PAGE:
There may still be snow in our forecast but one sign of spring has already arrived: Peregrine falcons have returned to a nesting box at Ameren Missouri's Sioux Energy Center. Ameren Missouri, in cooperation with the Missouri Department of Conservation (MDC) and the World Bird Sanctuary (WBS), has provided an online webcam for a bird’s-eye view of peregrine falcons raising their chicks. The nest can be viewed at AmerenMissouri.com/FalconWatch. The camera is live for viewing from 7 a.m. until 8 p.m. (CDT), seven days a week, until nesting activity is complete and the mother’s young have left the nest.
SiouxZee, the female falcon, has just laid her first egg this year. Last year, she and her mate, Coal, had a total of four eggs. All four chicks survived.
“Ameren Missouri is proud to once again partner with the World Bird Sanctuary and the Missouri Department of Conservation in sponsoring the falcon nesting box and camera at our Sioux Energy Center,” said Michael Moehn, senior vice president, Customer Operations. “The peregrine project is a great opportunity to demonstrate our commitment to environmental stewardship. We’re proud to help successfully reintroduce this raptor to the Mississippi Valley.”
Viewers can also link to the falcon camera on the websites of WBS at worldbirdsanctuary.org and MDC at mdc.mo.gov. Officials from MDC and WBS will provide commentary and answer questions online on what’s happening in the nest.
“The falcon team has been waiting impatiently for that first egg,” said Jeff Meshach, director of World Bird Sanctuary. “We are all so happy, and if all goes as in years past, SiouxZee should have three or four more before her clutch is complete.”
Meshach said the first egg may have been laid several days later than the last two years because of the extra cold winter this season.
Both parents seen nesting at the Sioux Energy Center were first spotted this year in February. Researchers at WBS and MDC have determined Coal was hatched at Ameren Missouri's Labadie Energy Center in 2004. SiouxZee was hatched in Iowa in 2006.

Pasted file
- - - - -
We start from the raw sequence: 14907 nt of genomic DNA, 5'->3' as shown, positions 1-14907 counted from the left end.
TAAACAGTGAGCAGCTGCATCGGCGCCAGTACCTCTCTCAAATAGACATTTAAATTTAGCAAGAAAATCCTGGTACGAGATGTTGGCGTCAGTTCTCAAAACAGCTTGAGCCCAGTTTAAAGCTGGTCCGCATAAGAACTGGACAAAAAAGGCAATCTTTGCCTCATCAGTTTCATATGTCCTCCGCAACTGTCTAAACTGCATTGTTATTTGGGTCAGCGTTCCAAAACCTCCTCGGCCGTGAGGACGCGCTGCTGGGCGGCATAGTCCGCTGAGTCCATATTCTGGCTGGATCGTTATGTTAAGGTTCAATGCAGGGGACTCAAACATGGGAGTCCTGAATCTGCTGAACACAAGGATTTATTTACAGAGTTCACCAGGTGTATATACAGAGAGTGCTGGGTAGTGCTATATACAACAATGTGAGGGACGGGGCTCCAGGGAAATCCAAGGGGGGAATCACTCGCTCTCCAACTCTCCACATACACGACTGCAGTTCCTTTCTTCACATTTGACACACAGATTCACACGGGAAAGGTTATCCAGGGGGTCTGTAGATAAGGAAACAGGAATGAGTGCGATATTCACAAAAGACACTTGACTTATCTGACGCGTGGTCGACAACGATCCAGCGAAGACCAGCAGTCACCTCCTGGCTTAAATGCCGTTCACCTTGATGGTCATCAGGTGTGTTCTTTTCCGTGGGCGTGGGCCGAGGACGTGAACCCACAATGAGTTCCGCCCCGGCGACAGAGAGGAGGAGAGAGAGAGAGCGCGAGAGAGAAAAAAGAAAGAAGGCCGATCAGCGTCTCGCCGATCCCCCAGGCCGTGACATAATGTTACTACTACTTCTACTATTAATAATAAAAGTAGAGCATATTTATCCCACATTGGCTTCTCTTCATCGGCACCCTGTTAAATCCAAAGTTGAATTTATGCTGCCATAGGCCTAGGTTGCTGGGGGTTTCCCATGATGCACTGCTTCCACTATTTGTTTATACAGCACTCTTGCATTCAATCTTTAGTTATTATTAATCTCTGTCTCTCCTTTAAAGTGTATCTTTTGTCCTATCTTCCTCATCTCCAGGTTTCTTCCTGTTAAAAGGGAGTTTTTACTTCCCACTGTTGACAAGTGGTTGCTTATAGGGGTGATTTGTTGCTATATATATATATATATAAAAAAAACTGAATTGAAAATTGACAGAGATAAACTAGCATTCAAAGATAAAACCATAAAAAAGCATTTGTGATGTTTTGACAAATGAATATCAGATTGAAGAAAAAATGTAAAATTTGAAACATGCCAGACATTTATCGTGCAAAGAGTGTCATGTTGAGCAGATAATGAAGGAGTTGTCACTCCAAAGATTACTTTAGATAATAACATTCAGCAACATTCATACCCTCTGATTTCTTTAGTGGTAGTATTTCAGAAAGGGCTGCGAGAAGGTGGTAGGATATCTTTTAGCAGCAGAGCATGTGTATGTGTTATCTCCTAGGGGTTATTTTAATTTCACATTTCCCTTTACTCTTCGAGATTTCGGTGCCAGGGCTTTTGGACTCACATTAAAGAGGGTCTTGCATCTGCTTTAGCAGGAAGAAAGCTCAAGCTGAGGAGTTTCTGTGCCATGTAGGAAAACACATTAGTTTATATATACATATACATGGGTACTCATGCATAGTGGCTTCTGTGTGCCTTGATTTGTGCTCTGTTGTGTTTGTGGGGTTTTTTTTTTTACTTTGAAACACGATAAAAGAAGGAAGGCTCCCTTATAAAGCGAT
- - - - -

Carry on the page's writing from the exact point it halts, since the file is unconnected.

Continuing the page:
“Our cooperative FalconCam will help Missourians discover nature right in the nest of these amazing raptors,” said MDC Director Bob Ziehmer. “The project illustrates the power of partnerships between private and public sector organizations to help conserve native wildlife.”
The Department of Conservation’s Discover Nature Schools program for Missouri students in grades K-12 is providing related educational materials and activities to the more than 1,000 schools and 230,000 students involved. The program promotes conservation-related curriculum and hands-on learning experiences in nature to help students become life-long conservationists. Falcon-related activities and lesson plans were developed in partnership with the World Bird Sanctuary.
Ameren Missouri and WBS work together to provide a suitable habitat for songbirds. Nesting boxes have been attached to Ameren Missouri transmission towers and the company has spent more than $300,000 to install nesting boxes, monitor the boxes and band the baby song birds. More information on the peregrine falcon project as well as facts about the falcon are available at AmerenMissouri.com/FalconWatch.
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Ameren Missouri has been providing electric and gas service for more than a century, and our electric rates are among the lowest in the nation. We serve 1.2 million electric and 127,000 natural gas customers in central and eastern Missouri. Our service area covers 63 counties and 500 towns, including the greater St. Louis area. For more information, visit AmerenMissouri.com.